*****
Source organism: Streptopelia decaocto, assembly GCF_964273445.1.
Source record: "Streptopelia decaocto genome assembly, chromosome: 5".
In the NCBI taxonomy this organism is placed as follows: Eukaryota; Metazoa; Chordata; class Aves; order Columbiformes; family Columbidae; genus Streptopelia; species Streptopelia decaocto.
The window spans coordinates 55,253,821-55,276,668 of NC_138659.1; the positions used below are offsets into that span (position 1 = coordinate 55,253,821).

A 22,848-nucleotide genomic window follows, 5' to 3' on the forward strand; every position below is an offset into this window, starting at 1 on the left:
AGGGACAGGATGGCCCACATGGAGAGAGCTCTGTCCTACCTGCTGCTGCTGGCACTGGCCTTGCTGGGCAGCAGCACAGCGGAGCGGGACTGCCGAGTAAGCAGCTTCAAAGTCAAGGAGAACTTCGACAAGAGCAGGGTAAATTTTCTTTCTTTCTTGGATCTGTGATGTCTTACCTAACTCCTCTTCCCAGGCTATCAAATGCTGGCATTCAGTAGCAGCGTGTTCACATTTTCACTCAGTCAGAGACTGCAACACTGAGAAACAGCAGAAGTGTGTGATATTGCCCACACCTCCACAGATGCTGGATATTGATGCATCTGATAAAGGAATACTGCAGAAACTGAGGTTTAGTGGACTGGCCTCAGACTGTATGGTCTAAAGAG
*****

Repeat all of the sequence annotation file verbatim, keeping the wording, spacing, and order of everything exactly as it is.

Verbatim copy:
Source organism: Streptopelia decaocto, assembly GCF_964273445.1.
Source record: "Streptopelia decaocto genome assembly, chromosome: 5".
In the NCBI taxonomy this organism is placed as follows: Eukaryota; Metazoa; Chordata; class Aves; order Columbiformes; family Columbidae; genus Streptopelia; species Streptopelia decaocto.
The window spans coordinates 55,253,821-55,276,668 of NC_138659.1; the positions used below are offsets into that span (position 1 = coordinate 55,253,821).

A 22,848-nucleotide genomic window follows, 5' to 3' on the forward strand; every position below is an offset into this window, starting at 1 on the left:
AGGGACAGGATGGCCCACATGGAGAGAGCTCTGTCCTACCTGCTGCTGCTGGCACTGGCCTTGCTGGGCAGCAGCACAGCGGAGCGGGACTGCCGAGTAAGCAGCTTCAAAGTCAAGGAGAACTTCGACAAGAGCAGGGTAAATTTTCTTTCTTTCTTGGATCTGTGATGTCTTACCTAACTCCTCTTCCCAGGCTATCAAATGCTGGCATTCAGTAGCAGCGTGTTCACATTTTCACTCAGTCAGAGACTGCAACACTGAGAAACAGCAGAAGTGTGTGATATTGCCCACACCTCCACAGATGCTGGATATTGATGCATCTGATAAAGGAATACTGCAGAAACTGAGGTTTAGTGGACTGGCCTCAGACTGTATGGTCTAAAGAG